This is now the 3rd time that I have set up a single network adapter installation of DirectAccess 2012 for one of my customers and I wanted to share my experience with one of the most common problems I’ve seen thus far. This issue has to to with deploying DirectAccess 2012 behind a NAT using the single network adapter method. In searching around the web, it is clear that this is a very common problem for many of us that attempt to deploy DirectAccess 2012 so today I want to address the issue and present the solution.

The scenario is that you have just set up DirectAccess on your Windows Server 2012 server using the single network adapter method and everything is working except for the IP-HTTPS service.


Looking at the operation status page the following error for IP-HTTPS is displayed:

The IP-HTTPS listener is inactive and cannot accept connections from DirectAccess clients.

The Listener service has been stopped, or is not configured.

Ensure that the IP-HTTPS listener is listening on port 443 of the external network adapter.

Also, executing the following command from powershell will show the IP-HTTPS listener is not working, further verifying the IP-HTTPS interface is bad:

netsh interface httpstunnel show interface


The interface status says “invalid IPHTTPS URL specified”.

Because there are several configuration pieces that need to fit together nicely, this is a common type of problem when setting up a simple DirectAccess 2012 server behind NAT. First, there are a few things you need to check:

1. Enable all three firewall profiles in Windows Firewall with Advanced Security on the DirectAccess server. The Windows Firewall cannot be disabled whatsoever due to the fact that IPSec policies (a prerequisite for DirectAccess) requires an active Windows Firewall to work.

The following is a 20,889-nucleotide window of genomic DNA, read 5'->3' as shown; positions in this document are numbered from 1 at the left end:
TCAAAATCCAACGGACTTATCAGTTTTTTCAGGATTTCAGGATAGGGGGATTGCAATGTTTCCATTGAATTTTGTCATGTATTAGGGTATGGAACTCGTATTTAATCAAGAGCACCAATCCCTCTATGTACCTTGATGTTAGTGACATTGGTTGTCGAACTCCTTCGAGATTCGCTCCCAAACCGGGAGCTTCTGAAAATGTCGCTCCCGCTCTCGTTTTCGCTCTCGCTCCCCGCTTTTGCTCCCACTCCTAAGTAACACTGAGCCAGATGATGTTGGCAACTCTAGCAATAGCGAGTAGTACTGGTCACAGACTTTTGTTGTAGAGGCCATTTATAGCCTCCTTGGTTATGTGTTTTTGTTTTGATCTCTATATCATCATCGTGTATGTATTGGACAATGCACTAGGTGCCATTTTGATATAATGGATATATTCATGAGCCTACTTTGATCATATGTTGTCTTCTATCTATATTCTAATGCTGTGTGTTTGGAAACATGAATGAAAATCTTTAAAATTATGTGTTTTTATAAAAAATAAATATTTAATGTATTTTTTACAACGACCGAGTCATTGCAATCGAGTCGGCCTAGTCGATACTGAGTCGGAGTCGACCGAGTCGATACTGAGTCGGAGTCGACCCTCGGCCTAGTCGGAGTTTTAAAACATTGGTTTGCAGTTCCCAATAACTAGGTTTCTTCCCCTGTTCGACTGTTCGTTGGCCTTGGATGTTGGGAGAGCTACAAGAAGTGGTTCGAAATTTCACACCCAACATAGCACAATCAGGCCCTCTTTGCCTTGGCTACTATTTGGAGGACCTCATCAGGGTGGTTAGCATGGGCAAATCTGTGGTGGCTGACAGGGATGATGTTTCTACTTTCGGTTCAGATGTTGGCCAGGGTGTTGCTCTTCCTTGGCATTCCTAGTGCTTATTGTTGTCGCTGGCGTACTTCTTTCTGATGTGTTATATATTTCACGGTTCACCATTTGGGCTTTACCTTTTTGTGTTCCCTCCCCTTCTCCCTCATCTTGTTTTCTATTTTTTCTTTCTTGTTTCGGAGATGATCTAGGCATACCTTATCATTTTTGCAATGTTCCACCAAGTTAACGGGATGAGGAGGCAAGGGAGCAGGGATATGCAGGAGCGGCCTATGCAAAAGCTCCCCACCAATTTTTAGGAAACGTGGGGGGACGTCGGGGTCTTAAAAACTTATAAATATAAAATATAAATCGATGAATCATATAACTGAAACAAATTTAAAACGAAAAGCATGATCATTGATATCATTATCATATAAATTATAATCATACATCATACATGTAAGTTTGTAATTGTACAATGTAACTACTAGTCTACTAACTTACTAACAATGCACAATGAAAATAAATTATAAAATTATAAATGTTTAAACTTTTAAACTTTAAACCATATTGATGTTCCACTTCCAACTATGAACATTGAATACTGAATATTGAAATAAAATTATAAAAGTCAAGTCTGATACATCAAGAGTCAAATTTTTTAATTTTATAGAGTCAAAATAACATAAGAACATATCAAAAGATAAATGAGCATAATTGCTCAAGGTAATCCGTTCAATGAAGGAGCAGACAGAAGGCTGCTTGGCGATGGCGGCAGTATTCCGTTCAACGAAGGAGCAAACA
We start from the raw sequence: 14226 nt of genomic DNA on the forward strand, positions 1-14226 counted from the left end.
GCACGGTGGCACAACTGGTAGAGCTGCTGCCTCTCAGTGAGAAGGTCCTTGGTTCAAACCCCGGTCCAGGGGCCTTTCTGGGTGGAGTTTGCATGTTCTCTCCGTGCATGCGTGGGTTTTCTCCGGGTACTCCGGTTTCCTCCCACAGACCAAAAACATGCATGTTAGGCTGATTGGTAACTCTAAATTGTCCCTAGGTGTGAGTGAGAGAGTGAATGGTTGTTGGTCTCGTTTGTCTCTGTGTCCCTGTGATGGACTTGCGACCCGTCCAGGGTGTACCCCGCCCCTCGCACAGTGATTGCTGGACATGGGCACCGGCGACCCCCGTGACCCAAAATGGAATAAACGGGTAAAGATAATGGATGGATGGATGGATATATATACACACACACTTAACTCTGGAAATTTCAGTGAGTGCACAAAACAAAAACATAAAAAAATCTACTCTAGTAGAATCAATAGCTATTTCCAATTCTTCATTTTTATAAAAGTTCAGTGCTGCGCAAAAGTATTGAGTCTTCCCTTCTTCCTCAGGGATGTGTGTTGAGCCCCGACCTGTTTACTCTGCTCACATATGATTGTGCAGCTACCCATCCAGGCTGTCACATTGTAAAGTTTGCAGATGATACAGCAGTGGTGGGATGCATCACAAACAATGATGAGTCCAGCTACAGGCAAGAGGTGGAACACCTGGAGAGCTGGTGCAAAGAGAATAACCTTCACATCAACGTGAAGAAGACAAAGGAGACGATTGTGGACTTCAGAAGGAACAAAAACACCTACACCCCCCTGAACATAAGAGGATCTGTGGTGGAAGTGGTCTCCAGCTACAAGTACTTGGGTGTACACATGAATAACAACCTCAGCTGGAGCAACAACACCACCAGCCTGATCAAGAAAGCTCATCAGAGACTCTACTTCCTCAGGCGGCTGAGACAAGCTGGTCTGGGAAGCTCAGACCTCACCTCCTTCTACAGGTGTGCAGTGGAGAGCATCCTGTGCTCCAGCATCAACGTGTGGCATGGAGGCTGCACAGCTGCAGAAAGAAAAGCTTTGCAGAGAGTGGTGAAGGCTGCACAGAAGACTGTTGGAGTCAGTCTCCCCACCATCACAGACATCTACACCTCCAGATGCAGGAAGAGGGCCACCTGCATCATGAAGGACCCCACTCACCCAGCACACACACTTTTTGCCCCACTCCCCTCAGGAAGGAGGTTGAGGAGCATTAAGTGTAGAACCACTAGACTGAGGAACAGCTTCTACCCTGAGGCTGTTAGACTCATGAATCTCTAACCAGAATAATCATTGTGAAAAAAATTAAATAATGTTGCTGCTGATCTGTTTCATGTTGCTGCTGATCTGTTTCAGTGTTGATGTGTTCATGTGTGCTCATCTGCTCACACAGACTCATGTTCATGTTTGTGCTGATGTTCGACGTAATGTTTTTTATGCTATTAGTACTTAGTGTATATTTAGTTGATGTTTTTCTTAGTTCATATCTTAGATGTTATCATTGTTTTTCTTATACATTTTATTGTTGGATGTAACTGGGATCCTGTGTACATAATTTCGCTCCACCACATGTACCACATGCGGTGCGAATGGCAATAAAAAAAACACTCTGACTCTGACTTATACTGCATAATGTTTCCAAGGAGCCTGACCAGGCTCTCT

2. Allow inbound ports 80, 443, and 62000 through Windows Firewall with Advanced Security on the DirectAccess server. These ports must be allowed from the internet.

3. When using the single network adapter installation of DirectAccess, this means your DA server is behind NAT. On your external router\firewall, ensure ports 80, 443, and 62000 are forwarded to the DirectAccess server (a.k.a. port forwarding).

This issue all has to do with how you initially configured the Remote Access Server settings in Step 2 of the configuration wizard. In the Remote Access Administration Console, click on Configuration then click the Edit button under Step 2. There needs to be an actual DNS name in this box, not an IP address.


VERY IMPORTANT: Do not use an IPv4 address. Type in an actual DNS name. You will need to create a DNS A record in your organization for the IP address you intend on using for DirectAccess connectivity and type that A record into the Remote Access Server setup configuration. It must a DNS name reachable from the internet. As an alternative, you can set up a Dynamic DNS record through or

When the change is made, click Next and accept all defaults from here on out. Click Finish and click Finish once more to publish the new settings. Finally, reboot the DirectAccess server.

When the DNS a setting are changed, and after the DA server has rebooted, wait a few minutes then check the operation status in the Remote Access Administration Console. You should see that IP-HTTPS is now working.


You can confirm that the IP-HTTPS interface is active by executing the following command from the command line:

netsh interface httpstunnel show interface

The IPHTTPS interface status will now be active.

If the IPHTTPS interface is still not active, execute gpupdate /force on the DirectAccess server then reboot it again. Eventually, the IPHTTPS interface will activate and your clients will be able to connect.

At this point, you should execute gpupdate /force on your clients, reboot them, and verify DirectAccess connectivity.

  • Joe